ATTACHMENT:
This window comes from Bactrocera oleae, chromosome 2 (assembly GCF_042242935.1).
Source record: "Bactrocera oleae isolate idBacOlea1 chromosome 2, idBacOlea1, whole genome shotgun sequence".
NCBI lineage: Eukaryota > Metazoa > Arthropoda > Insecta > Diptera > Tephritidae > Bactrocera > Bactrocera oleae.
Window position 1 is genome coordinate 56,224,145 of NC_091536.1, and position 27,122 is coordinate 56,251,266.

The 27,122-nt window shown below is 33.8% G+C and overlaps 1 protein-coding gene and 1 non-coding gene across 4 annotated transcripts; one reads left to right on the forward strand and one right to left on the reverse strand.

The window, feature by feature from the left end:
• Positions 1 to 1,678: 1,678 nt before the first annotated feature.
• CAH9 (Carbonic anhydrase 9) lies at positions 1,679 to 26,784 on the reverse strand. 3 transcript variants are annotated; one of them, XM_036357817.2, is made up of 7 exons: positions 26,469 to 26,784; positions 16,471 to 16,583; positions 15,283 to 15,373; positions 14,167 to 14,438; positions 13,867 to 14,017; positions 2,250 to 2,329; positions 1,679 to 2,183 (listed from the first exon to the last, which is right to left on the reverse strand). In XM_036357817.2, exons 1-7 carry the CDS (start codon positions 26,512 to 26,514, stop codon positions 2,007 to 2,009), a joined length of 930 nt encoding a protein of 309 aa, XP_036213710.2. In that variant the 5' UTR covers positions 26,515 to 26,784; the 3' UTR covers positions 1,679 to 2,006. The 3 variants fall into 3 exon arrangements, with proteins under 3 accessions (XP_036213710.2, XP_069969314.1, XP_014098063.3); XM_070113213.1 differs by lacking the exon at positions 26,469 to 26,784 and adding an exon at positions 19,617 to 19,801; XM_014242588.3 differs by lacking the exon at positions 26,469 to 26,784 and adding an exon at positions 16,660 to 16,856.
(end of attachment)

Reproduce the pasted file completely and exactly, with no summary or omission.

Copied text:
This window comes from Bactrocera oleae, chromosome 2 (assembly GCF_042242935.1).
Source record: "Bactrocera oleae isolate idBacOlea1 chromosome 2, idBacOlea1, whole genome shotgun sequence".
NCBI lineage: Eukaryota > Metazoa > Arthropoda > Insecta > Diptera > Tephritidae > Bactrocera > Bactrocera oleae.
Window position 1 is genome coordinate 56,224,145 of NC_091536.1, and position 27,122 is coordinate 56,251,266.

The 27,122-nt window shown below is 33.8% G+C and overlaps 1 protein-coding gene and 1 non-coding gene across 4 annotated transcripts; one reads left to right on the forward strand and one right to left on the reverse strand.

The window, feature by feature from the left end:
• Positions 1 to 1,678: 1,678 nt before the first annotated feature.
• CAH9 (Carbonic anhydrase 9) lies at positions 1,679 to 26,784 on the reverse strand. 3 transcript variants are annotated; one of them, XM_036357817.2, is made up of 7 exons: positions 26,469 to 26,784; positions 16,471 to 16,583; positions 15,283 to 15,373; positions 14,167 to 14,438; positions 13,867 to 14,017; positions 2,250 to 2,329; positions 1,679 to 2,183 (listed from the first exon to the last, which is right to left on the reverse strand). In XM_036357817.2, exons 1-7 carry the CDS (start codon positions 26,512 to 26,514, stop codon positions 2,007 to 2,009), a joined length of 930 nt encoding a protein of 309 aa, XP_036213710.2. In that variant the 5' UTR covers positions 26,515 to 26,784; the 3' UTR covers positions 1,679 to 2,006. The 3 variants fall into 3 exon arrangements, with proteins under 3 accessions (XP_036213710.2, XP_069969314.1, XP_014098063.3); XM_070113213.1 differs by lacking the exon at positions 26,469 to 26,784 and adding an exon at positions 19,617 to 19,801; XM_014242588.3 differs by lacking the exon at positions 26,469 to 26,784 and adding an exon at positions 16,660 to 16,856.